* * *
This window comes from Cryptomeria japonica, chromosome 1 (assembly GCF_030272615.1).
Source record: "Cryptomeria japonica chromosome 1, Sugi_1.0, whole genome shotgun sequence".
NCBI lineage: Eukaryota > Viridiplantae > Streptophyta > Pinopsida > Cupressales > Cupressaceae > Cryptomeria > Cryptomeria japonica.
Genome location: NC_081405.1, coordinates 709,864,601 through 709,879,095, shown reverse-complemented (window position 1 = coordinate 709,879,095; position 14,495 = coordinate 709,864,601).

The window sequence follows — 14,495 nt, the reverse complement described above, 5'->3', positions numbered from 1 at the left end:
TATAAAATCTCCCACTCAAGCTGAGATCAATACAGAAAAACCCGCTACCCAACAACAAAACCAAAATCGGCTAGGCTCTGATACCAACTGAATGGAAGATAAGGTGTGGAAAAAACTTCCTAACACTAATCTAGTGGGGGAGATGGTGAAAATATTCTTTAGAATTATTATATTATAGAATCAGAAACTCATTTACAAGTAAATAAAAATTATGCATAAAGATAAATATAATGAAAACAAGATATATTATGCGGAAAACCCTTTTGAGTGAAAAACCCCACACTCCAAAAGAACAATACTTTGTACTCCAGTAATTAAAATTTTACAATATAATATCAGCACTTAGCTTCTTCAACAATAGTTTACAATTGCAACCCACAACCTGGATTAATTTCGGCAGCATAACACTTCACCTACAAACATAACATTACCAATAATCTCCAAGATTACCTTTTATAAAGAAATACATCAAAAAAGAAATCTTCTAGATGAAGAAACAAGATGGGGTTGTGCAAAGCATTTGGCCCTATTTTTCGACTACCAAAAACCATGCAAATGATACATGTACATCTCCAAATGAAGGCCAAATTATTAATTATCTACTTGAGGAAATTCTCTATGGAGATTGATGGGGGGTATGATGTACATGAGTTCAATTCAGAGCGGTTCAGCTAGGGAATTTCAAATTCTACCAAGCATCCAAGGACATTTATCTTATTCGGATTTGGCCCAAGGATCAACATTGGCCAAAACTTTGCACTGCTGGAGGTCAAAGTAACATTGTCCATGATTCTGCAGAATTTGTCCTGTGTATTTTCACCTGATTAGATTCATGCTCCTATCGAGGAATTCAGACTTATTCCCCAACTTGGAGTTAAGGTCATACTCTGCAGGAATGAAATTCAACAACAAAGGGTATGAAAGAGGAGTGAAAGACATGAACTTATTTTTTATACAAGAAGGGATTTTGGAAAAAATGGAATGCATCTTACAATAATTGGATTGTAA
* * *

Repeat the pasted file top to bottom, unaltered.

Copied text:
This window comes from Cryptomeria japonica, chromosome 1 (assembly GCF_030272615.1).
Source record: "Cryptomeria japonica chromosome 1, Sugi_1.0, whole genome shotgun sequence".
NCBI lineage: Eukaryota > Viridiplantae > Streptophyta > Pinopsida > Cupressales > Cupressaceae > Cryptomeria > Cryptomeria japonica.
Genome location: NC_081405.1, coordinates 709,864,601 through 709,879,095, shown reverse-complemented (window position 1 = coordinate 709,879,095; position 14,495 = coordinate 709,864,601).

The window sequence follows — 14,495 nt, the reverse complement described above, 5'->3', positions numbered from 1 at the left end:
TATAAAATCTCCCACTCAAGCTGAGATCAATACAGAAAAACCCGCTACCCAACAACAAAACCAAAATCGGCTAGGCTCTGATACCAACTGAATGGAAGATAAGGTGTGGAAAAAACTTCCTAACACTAATCTAGTGGGGGAGATGGTGAAAATATTCTTTAGAATTATTATATTATAGAATCAGAAACTCATTTACAAGTAAATAAAAATTATGCATAAAGATAAATATAATGAAAACAAGATATATTATGCGGAAAACCCTTTTGAGTGAAAAACCCCACACTCCAAAAGAACAATACTTTGTACTCCAGTAATTAAAATTTTACAATATAATATCAGCACTTAGCTTCTTCAACAATAGTTTACAATTGCAACCCACAACCTGGATTAATTTCGGCAGCATAACACTTCACCTACAAACATAACATTACCAATAATCTCCAAGATTACCTTTTATAAAGAAATACATCAAAAAAGAAATCTTCTAGATGAAGAAACAAGATGGGGTTGTGCAAAGCATTTGGCCCTATTTTTCGACTACCAAAAACCATGCAAATGATACATGTACATCTCCAAATGAAGGCCAAATTATTAATTATCTACTTGAGGAAATTCTCTATGGAGATTGATGGGGGGTATGATGTACATGAGTTCAATTCAGAGCGGTTCAGCTAGGGAATTTCAAATTCTACCAAGCATCCAAGGACATTTATCTTATTCGGATTTGGCCCAAGGATCAACATTGGCCAAAACTTTGCACTGCTGGAGGTCAAAGTAACATTGTCCATGATTCTGCAGAATTTGTCCTGTGTATTTTCACCTGATTAGATTCATGCTCCTATCGAGGAATTCAGACTTATTCCCCAACTTGGAGTTAAGGTCATACTCTGCAGGAATGAAATTCAACAACAAAGGGTATGAAAGAGGAGTGAAAGACATGAACTTATTTTTTATACAAGAAGGGATTTTGGAAAAAATGGAATGCATCTTACAATAATTGGATTGTAA